Historically, I have always thought of the Emmy Awards as a mixed bag. On the one hand, the Emmy is the one award where occasionally something new and different can get recognition. In 1966 both Batman and The Monkees were nominated for Best Comedy. The Monkees won the category. On the other hand, more often than not the Emmy Awards seem to prefer giving their prizes to the tried and true. A case in point is the rather typical police drama Cagney and Lacey, which garnered Emmy nominations and awards year after year. This year's Emmy Awards ceremony, held last Sunday, reflects the history of the Emmys quite well. Some new and different shows were recognised, as were some tried and true shows.
As for the new and different, I was very happy that Lost won the Emmy Award for Best Drama, as well as the awards for Directing for a Drama Series for its pilot episode. And while I am. And while I am not a big fan of nightime soap operas and I have never even watched the show, I must say that it was nice to see Felicity Huffman win the Emmy for Best Actress in a Comedy Series for Desperate Housewives, as well as the award for Directing for a Comedy Series for the show's pilot. Like Lost, there has never been another show like it if the buzz surrounding Desperate Housewives is to be believed.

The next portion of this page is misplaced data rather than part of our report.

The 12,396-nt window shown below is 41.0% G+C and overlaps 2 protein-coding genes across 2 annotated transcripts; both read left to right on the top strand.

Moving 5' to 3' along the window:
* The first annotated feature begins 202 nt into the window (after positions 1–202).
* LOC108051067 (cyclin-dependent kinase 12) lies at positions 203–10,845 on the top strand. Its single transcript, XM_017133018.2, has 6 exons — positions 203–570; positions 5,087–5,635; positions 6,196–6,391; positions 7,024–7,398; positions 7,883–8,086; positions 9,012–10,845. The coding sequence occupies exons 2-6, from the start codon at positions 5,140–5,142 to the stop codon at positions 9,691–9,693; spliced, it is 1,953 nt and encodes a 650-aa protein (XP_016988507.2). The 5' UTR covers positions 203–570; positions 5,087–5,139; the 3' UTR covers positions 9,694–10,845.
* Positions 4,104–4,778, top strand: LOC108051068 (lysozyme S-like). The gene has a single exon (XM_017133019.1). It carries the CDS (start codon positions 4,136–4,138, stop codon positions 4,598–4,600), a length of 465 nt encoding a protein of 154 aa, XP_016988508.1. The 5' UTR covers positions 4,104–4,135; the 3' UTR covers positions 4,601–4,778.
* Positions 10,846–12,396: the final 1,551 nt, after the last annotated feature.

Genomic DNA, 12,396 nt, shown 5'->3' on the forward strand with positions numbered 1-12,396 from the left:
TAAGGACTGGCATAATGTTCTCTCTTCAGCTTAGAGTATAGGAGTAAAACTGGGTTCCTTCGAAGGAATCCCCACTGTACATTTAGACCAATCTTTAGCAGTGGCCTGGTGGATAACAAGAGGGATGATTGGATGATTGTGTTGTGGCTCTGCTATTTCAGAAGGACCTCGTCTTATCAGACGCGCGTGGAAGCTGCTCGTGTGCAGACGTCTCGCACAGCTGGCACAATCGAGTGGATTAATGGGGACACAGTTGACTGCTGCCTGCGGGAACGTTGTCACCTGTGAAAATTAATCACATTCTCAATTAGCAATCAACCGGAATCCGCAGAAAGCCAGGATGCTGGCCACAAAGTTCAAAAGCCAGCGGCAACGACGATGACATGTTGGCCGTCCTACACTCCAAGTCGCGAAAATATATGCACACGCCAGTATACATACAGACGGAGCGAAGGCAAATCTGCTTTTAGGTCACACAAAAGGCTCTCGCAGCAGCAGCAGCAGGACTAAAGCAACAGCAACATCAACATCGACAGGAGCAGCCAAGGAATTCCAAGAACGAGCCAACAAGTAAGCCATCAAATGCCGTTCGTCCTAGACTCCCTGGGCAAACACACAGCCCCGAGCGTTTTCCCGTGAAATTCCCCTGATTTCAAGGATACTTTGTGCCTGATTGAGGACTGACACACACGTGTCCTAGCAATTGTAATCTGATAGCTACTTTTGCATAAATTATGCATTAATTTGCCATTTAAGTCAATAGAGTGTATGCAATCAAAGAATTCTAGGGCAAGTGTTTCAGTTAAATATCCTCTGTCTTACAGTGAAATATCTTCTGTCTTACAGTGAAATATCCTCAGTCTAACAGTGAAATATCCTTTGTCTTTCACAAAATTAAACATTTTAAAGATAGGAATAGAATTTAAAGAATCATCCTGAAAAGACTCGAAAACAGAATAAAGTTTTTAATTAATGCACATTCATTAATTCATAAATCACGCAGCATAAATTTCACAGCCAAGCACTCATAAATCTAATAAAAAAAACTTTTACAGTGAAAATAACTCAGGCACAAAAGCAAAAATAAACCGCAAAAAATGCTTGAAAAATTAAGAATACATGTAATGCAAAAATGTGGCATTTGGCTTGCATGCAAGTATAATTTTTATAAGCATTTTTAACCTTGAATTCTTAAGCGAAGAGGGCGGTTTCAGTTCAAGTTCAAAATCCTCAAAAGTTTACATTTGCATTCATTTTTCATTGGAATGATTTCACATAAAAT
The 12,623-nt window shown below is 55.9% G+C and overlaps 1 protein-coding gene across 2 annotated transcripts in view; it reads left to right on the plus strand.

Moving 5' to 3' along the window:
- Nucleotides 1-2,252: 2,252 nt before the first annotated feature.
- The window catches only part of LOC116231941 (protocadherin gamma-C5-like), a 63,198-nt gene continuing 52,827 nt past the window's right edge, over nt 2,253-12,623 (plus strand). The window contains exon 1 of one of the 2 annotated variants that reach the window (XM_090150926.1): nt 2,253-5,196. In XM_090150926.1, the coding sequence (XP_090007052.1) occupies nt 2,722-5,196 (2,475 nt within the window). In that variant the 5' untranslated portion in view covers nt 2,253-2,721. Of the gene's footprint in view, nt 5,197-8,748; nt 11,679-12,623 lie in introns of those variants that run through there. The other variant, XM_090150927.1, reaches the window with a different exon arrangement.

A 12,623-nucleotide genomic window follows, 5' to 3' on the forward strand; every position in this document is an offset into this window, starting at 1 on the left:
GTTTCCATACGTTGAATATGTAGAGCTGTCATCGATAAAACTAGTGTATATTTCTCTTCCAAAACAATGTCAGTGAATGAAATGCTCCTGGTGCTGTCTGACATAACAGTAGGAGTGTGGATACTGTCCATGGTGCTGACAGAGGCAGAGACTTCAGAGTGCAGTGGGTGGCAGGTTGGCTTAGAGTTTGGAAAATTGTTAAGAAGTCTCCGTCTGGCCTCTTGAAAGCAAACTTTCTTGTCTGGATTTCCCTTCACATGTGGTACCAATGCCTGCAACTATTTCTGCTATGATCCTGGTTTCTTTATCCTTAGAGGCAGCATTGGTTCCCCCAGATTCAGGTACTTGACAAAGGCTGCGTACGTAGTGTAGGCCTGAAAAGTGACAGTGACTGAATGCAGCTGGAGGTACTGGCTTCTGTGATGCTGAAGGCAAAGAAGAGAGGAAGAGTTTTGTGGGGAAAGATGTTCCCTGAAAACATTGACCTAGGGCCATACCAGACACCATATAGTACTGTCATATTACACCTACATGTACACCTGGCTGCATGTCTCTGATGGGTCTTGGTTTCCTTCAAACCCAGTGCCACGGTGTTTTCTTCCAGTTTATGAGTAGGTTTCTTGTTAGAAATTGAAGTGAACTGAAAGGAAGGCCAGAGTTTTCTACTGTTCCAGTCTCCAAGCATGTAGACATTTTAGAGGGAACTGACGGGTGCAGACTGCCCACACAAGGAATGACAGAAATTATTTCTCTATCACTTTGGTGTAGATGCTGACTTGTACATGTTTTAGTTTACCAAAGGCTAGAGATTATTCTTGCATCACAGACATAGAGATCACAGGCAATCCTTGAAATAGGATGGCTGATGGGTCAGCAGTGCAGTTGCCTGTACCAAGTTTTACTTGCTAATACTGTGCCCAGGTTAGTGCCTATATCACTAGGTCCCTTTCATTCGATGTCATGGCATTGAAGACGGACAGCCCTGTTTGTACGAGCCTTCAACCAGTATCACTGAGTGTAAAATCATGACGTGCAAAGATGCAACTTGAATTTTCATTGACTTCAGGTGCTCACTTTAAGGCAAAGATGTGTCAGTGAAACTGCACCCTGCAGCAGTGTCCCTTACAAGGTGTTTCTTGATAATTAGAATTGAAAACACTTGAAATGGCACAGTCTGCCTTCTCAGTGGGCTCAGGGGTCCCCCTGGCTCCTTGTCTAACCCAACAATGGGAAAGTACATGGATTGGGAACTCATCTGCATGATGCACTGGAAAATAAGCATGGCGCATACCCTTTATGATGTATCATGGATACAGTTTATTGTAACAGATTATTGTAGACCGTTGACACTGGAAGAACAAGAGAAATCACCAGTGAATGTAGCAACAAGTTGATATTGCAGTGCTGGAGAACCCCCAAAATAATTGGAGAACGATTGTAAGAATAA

As to the tried and true, I was very disappointed to see Ian McShane of Deadwood lose to o James Spader of Boston Legal in the Best Actor in a Drama category. McShane plays one of the all time great villains on American television, while Spader plays simply another lawyer. I was also disappointed to see Terry O'Quinn, John Locke on Lost lose the Best Supporting Actor award to William Shatner of Boston Legal. As much as I love Shatner (I am, after all, a Star Trek fan), he is simply playing another lawyer on Boston Legal while O'Quinn is playing one of the most interesting characters on television at the moment. I must say that I am also unhappy with the award for Best Comedy. HBO's Entourage, easily the best comedy on television at the moment, was not even nominated for the Best Comedy award. Worse yet, Everybody Loves Raymond beat out Scrubs and Arrested Development for the award. Indeed, with the exception of Desperate Housewives, Everybody Loves Raymond won the lion's share of comedy awards.
As much as I grouse about tried and true shows like Boston Legal and Everybody Loves Raymond winning awards, I have to say I was happy with many of the other awards. It was good to see Tony Shaloub win Best Actor in a Comedy Series for Monk. I was also happy to see Geoffrey Rush recognised for his incredible performance in The Life and Death of Peter Sellers (having watched many of Sellers' movies, I must say Rush was pretty convincing).
As I said earlier, this years Emmy ceremony reflects the awards' history quite well. This year some new and different shows were recognised as well as some tried and true shows. I suppose one can only hope that next year's awards more new and different shows are recognised and less of the tried and true.
Warner Archive: Bad Men of Tombstone (1948)
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